The project, according to van den Boom’s website, is: “All about car tuning. The project received a generous grant from the Dutch Foundation of the Visual Arts and the Sem Presser Foundation… and will be exhibited at Brighton Photo Fringe at the Brighton Biennial October 2010.”

© Herman van den Boom, photo installation of van den Boom's work before he was asked to remove photos

© Herman van den Boom, photo installation of Boom's work after he was asked to remove photos

Questions from the email: How the decision to pull down the images came about? Who made the decision to pull down these images?

What were the reasons behind that decision?

Specifically, what and how were these images degrading?

Why this pre-emptive move? Shouldn’t the public be allowed to make their own mind about the nature of these images?

Why were the photographer’s suggestion to have a disclaimer shown or to replace these images, while keeping the original layout but with white canvases, rejected?

Our understanding is that Brighton Photo Fringe, apart from two commissions, is self-curated. Can you confirm this? If so, why was this photographer not allowed to show his edit of his work?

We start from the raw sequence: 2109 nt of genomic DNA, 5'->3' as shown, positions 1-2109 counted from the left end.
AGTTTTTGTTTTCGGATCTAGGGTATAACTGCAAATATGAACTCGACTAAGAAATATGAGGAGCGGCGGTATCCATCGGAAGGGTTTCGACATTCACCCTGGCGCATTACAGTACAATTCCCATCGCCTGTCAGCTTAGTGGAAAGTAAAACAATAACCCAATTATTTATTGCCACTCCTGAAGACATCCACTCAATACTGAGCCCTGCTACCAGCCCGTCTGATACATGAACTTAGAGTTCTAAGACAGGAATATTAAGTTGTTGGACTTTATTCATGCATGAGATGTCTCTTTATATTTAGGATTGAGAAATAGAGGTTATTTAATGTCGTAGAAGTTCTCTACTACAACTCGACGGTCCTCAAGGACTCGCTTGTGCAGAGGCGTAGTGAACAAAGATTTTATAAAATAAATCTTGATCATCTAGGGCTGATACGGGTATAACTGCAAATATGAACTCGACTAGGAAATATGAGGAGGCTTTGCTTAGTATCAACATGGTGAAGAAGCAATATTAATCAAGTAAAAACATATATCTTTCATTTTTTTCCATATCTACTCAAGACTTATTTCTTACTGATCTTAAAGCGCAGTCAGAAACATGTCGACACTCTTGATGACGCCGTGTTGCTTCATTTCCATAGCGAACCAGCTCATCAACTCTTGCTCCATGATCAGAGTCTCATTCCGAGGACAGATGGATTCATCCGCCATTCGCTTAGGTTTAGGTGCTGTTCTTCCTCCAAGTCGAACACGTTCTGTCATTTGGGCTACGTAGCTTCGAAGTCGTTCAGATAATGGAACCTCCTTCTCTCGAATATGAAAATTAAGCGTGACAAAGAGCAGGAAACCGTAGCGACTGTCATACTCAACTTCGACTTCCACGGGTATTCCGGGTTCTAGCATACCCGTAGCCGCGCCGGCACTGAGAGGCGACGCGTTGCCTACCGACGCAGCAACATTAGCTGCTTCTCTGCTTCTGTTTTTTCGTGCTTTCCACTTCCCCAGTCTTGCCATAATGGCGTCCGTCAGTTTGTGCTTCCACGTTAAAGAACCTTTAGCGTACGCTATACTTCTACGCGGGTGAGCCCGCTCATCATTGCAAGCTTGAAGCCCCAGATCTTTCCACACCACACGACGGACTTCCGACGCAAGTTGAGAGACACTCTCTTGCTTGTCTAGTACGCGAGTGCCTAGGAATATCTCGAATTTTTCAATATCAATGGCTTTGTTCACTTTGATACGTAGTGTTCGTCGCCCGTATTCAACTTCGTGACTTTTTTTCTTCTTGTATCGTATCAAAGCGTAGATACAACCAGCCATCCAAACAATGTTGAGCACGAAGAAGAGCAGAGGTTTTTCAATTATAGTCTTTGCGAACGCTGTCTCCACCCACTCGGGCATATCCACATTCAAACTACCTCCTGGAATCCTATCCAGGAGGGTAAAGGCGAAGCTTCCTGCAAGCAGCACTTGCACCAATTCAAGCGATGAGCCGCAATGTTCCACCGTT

Are you commenting on the content of the images or on the way they represent the subject? Are you saying that the photographer degraded the women depicted through the act of photographing them?

Have their been any other instances of this nature? If so, what were the specific reasons given in these cases?

Report by Miranda Gavin and Olivier Laurent.

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3 responses to “Photo censorship controversy at Brighton Photo Fringe as photographer claims festival asks him to remove photos

  1. I’m opposed to censorship of the arts in general, and an activist against such infringements. However, for me, this incident tends to simply place a question mark against the quality of the event, which I had never heard of, but having now looked, it does not honestly surprise me that this kind of problem has been encountered.

    My advice to any serious photographic artist, would be to focus on established and internationally recognised events, that carry a prestige in the world of photographic arts. This event seems not to be one of them, and this nature of mindless censorship will only serve to make it difficult to evolve such an event to the level of recognition it would need to achieve, before becoming of serious interest to any established photographic artist.